Human dynamics dictate that few teams will ever work as well as they should.
Three crucial priorities for constructing and managing effective top teams will help drive better business outcomes in areas ranging from customer satisfaction to worker productivity and many more.
1. Get the Right People on The Bus..
.. and the wrong people off! As a CEO, any breakdown under you is eventually 90% your fault and only 10% of the respective party! Sound too harsh?
Well, you’re the one with the “fire power”.
Over my lifetime, more than one-third of executives have said their top teams did not have the right people and capabilities. The key to getting a top team’s composition right is deciding what contributions the team as a whole, and its members as individuals, must make to achieve an organization’s performance objectives and then making the necessary ongoing adjustments to the teams. This sounds simple, but too often CEO’s don’t ensure the necessary pulse-checks and agile processes are in place to combat under-delivery for an extended period of time.
The solution could be as simple as moving from a geography based to a customer-focused structure. Another tough, but smart, choice should be removing anyone who strongly resists cross-organizational collaboration. Ironically enough the solutions have typically been staring you in the face for quite some time. This solution alone recently moved one company’s customer service index (7-point scale) from 2.3 to 4.3 within one year & then to 5.4 within two years.
2. The Right People in the Right Seats on Your Bus
Many top teams struggle to find purpose and focus. Only 38% of executives typically say their teams focused on work that truly benefited from a top-team perspective, and only 35% said their top teams allocated the right amounts of time among the various topics they considered important, such as strategy and people.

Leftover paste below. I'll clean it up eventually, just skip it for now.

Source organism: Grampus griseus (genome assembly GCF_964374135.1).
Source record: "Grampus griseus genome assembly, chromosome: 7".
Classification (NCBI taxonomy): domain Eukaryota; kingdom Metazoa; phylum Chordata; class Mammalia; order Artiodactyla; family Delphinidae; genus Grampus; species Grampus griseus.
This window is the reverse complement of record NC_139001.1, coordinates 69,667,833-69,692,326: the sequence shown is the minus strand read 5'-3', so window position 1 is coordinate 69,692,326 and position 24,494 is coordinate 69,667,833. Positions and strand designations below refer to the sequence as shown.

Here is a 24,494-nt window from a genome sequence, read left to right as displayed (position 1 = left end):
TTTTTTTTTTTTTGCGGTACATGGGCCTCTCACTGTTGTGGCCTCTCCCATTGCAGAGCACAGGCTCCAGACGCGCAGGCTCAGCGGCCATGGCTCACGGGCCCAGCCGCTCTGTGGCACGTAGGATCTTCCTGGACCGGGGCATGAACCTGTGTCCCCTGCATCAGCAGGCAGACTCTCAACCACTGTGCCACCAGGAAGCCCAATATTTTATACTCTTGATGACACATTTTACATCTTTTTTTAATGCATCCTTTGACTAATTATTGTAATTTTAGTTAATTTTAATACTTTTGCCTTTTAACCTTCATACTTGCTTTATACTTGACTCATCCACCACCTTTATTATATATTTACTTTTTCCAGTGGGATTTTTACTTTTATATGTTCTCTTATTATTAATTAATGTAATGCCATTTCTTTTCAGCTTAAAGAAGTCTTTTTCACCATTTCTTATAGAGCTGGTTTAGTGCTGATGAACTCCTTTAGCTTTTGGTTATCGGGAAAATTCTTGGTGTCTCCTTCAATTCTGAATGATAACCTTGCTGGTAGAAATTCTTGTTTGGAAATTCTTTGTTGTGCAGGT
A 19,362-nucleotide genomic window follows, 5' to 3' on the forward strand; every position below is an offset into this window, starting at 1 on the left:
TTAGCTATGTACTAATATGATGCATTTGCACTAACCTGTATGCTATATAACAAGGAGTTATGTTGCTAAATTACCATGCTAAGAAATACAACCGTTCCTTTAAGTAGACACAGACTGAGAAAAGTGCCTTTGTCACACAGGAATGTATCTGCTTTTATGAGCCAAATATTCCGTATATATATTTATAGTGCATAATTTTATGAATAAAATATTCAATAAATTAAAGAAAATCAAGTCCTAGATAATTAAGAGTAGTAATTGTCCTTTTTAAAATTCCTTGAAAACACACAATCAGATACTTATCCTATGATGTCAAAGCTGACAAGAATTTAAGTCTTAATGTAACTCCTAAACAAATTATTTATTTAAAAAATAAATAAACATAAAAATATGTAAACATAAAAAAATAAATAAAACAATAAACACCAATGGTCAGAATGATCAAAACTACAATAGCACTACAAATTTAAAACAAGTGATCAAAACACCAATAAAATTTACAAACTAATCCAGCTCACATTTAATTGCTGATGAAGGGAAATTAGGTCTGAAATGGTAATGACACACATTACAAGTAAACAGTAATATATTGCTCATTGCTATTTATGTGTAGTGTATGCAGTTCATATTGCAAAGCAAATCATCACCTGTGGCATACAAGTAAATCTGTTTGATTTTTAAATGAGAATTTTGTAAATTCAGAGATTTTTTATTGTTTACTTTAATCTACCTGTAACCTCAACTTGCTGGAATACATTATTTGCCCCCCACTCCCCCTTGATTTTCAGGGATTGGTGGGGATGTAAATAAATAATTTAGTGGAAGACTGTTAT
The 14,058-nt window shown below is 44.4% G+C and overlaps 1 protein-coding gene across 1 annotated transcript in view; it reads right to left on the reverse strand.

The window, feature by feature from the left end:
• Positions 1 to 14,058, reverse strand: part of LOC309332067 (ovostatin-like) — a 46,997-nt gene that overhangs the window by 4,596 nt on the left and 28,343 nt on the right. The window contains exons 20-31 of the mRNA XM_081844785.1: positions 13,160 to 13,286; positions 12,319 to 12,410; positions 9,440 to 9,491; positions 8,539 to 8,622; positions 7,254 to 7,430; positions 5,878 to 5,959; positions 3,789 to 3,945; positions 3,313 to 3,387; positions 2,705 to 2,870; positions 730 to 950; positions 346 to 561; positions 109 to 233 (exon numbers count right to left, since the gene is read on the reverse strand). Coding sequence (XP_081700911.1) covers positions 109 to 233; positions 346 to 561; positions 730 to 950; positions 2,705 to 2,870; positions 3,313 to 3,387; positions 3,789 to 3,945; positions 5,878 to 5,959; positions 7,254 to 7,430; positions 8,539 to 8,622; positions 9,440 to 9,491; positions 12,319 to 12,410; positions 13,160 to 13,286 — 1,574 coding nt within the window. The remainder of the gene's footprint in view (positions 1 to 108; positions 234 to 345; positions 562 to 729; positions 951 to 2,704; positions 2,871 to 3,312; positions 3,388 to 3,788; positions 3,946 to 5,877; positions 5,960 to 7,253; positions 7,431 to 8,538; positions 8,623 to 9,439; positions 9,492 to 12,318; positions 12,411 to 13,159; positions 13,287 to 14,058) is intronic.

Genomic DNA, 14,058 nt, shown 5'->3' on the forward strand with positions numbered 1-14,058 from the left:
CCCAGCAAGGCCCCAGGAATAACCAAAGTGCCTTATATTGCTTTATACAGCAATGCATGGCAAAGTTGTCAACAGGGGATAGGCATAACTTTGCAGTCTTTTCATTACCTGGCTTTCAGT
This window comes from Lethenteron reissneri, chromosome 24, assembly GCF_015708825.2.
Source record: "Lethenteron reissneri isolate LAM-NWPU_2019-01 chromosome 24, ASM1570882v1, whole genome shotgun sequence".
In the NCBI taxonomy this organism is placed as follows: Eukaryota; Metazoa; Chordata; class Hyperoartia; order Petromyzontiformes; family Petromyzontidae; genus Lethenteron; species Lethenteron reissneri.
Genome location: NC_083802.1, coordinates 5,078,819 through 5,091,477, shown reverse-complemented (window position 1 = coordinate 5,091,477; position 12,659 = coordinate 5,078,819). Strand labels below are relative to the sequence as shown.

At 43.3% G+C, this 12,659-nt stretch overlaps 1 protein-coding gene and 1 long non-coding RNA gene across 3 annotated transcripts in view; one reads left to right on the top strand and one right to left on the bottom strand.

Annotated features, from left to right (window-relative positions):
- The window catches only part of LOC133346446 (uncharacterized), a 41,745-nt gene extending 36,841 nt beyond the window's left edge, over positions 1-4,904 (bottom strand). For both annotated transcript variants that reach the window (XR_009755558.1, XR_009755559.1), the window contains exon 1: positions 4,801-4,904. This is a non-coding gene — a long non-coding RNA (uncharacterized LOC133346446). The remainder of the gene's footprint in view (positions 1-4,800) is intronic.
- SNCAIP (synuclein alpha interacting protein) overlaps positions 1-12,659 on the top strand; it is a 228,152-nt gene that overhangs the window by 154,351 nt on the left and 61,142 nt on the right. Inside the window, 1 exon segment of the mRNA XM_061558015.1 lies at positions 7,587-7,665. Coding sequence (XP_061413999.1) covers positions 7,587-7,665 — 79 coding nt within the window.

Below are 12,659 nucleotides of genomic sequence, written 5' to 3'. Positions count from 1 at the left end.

What’s wrong with this picture? Management layers are often doing all of the wrong things, and typically because they’re confusing strategy with tactics, failing to set and or enforce S.M.A.R.T.E.R. priorities & finally failing to distinguish between things they must act on vs. those they should merely monitor (delegation).
A Strategy in a Day exercise is typically all you really need to get your people sitting in the right seats again.
A company who recently took this measure, in addition to 180% growth year-on-year, found that employee satisfaction scores improved from 54% to 79% in only one year. Does that sound appealing to you?
3. Team Dynamics, Interdependencies & Process
Team dynamics is a frequent problem, with studies showing that on average only about 30% of a management teams’ time was spent in “productive collaboration”. But wait.. that figure that dropped even further when teams dealt with high-stakes topics, and where members had differing / entrenched interests.
Steps to remedy problems with team dynamics include working with the team to develop a common & objective understanding of why its’ members aren’t collaborating effectively. There are several assessment tools available for this purpose, including Core Ideology / Values Gap Analysis within team members. It’s key that your team take ownership of the changes in the company’s performance and culture, holding one another accountable for living up to this (their) commitment.
A New Bus & Profitable Journey
Get that right and you will witness with clarity of direction doubled to +70%, operational improvements bringing down costs by +20% over the same period, and finally, work completed on time rising by +8%.
What would those numbers represent for your organization?